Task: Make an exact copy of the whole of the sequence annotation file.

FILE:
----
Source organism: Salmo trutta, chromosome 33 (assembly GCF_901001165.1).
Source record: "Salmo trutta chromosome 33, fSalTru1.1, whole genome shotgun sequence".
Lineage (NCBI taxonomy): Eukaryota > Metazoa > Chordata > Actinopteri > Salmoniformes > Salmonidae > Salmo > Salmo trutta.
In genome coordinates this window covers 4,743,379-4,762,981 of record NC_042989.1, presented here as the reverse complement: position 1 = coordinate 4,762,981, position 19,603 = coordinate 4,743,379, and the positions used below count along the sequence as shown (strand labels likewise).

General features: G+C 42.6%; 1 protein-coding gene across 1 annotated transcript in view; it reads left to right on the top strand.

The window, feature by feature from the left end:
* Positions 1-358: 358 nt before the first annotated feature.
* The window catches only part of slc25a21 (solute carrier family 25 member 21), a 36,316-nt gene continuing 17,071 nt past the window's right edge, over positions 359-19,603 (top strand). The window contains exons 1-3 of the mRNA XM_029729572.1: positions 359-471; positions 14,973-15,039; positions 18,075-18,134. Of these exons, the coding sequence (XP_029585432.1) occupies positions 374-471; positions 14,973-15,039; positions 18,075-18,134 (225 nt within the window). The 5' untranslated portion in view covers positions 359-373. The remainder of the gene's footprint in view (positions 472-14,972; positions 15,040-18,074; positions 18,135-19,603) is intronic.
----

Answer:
Source organism: Salmo trutta, chromosome 33 (assembly GCF_901001165.1).
Source record: "Salmo trutta chromosome 33, fSalTru1.1, whole genome shotgun sequence".
Lineage (NCBI taxonomy): Eukaryota > Metazoa > Chordata > Actinopteri > Salmoniformes > Salmonidae > Salmo > Salmo trutta.
In genome coordinates this window covers 4,743,379-4,762,981 of record NC_042989.1, presented here as the reverse complement: position 1 = coordinate 4,762,981, position 19,603 = coordinate 4,743,379, and the positions used below count along the sequence as shown (strand labels likewise).

General features: G+C 42.6%; 1 protein-coding gene across 1 annotated transcript in view; it reads left to right on the top strand.

The window, feature by feature from the left end:
* Positions 1-358: 358 nt before the first annotated feature.
* The window catches only part of slc25a21 (solute carrier family 25 member 21), a 36,316-nt gene continuing 17,071 nt past the window's right edge, over positions 359-19,603 (top strand). The window contains exons 1-3 of the mRNA XM_029729572.1: positions 359-471; positions 14,973-15,039; positions 18,075-18,134. Of these exons, the coding sequence (XP_029585432.1) occupies positions 374-471; positions 14,973-15,039; positions 18,075-18,134 (225 nt within the window). The 5' untranslated portion in view covers positions 359-373. The remainder of the gene's footprint in view (positions 472-14,972; positions 15,040-18,074; positions 18,135-19,603) is intronic.